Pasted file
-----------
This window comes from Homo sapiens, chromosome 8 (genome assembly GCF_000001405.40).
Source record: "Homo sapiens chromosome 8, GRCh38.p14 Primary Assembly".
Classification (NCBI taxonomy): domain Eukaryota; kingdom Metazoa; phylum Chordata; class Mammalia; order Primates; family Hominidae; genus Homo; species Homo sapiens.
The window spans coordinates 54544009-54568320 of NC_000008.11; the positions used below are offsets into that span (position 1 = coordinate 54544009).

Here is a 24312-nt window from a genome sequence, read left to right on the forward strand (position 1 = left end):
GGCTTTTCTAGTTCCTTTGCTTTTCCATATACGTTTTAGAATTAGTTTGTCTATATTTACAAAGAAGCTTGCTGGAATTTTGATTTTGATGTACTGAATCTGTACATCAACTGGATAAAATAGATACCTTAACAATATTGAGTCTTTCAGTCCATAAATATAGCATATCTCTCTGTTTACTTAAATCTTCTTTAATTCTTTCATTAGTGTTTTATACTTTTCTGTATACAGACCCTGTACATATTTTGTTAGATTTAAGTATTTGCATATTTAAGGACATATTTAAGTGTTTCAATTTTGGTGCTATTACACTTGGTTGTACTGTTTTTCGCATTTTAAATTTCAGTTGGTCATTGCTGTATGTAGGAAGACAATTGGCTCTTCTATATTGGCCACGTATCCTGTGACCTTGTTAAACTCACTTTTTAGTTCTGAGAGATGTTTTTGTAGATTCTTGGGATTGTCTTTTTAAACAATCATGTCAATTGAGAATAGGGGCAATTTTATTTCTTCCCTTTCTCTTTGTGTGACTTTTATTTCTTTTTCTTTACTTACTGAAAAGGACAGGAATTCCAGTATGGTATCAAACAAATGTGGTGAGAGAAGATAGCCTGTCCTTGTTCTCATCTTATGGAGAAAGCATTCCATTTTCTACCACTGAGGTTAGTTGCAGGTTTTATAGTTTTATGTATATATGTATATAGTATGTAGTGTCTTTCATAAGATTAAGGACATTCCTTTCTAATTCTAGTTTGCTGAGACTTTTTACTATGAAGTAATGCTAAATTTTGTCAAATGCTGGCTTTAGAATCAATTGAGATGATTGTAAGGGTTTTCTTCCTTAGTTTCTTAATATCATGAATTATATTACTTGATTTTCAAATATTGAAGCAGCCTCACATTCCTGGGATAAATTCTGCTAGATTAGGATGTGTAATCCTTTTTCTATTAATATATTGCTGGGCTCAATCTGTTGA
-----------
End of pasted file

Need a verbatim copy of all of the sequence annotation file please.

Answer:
This window comes from Homo sapiens, chromosome 8 (genome assembly GCF_000001405.40).
Source record: "Homo sapiens chromosome 8, GRCh38.p14 Primary Assembly".
Classification (NCBI taxonomy): domain Eukaryota; kingdom Metazoa; phylum Chordata; class Mammalia; order Primates; family Hominidae; genus Homo; species Homo sapiens.
The window spans coordinates 54544009-54568320 of NC_000008.11; the positions used below are offsets into that span (position 1 = coordinate 54544009).

Here is a 24312-nt window from a genome sequence, read left to right on the forward strand (position 1 = left end):
GGCTTTTCTAGTTCCTTTGCTTTTCCATATACGTTTTAGAATTAGTTTGTCTATATTTACAAAGAAGCTTGCTGGAATTTTGATTTTGATGTACTGAATCTGTACATCAACTGGATAAAATAGATACCTTAACAATATTGAGTCTTTCAGTCCATAAATATAGCATATCTCTCTGTTTACTTAAATCTTCTTTAATTCTTTCATTAGTGTTTTATACTTTTCTGTATACAGACCCTGTACATATTTTGTTAGATTTAAGTATTTGCATATTTAAGGACATATTTAAGTGTTTCAATTTTGGTGCTATTACACTTGGTTGTACTGTTTTTCGCATTTTAAATTTCAGTTGGTCATTGCTGTATGTAGGAAGACAATTGGCTCTTCTATATTGGCCACGTATCCTGTGACCTTGTTAAACTCACTTTTTAGTTCTGAGAGATGTTTTTGTAGATTCTTGGGATTGTCTTTTTAAACAATCATGTCAATTGAGAATAGGGGCAATTTTATTTCTTCCCTTTCTCTTTGTGTGACTTTTATTTCTTTTTCTTTACTTACTGAAAAGGACAGGAATTCCAGTATGGTATCAAACAAATGTGGTGAGAGAAGATAGCCTGTCCTTGTTCTCATCTTATGGAGAAAGCATTCCATTTTCTACCACTGAGGTTAGTTGCAGGTTTTATAGTTTTATGTATATATGTATATAGTATGTAGTGTCTTTCATAAGATTAAGGACATTCCTTTCTAATTCTAGTTTGCTGAGACTTTTTACTATGAAGTAATGCTAAATTTTGTCAAATGCTGGCTTTAGAATCAATTGAGATGATTGTAAGGGTTTTCTTCCTTAGTTTCTTAATATCATGAATTATATTACTTGATTTTCAAATATTGAAGCAGCCTCACATTCCTGGGATAAATTCTGCTAGATTAGGATGTGTAATCCTTTTTCTATTAATATATTGCTGGGCTCAATCTGTTGA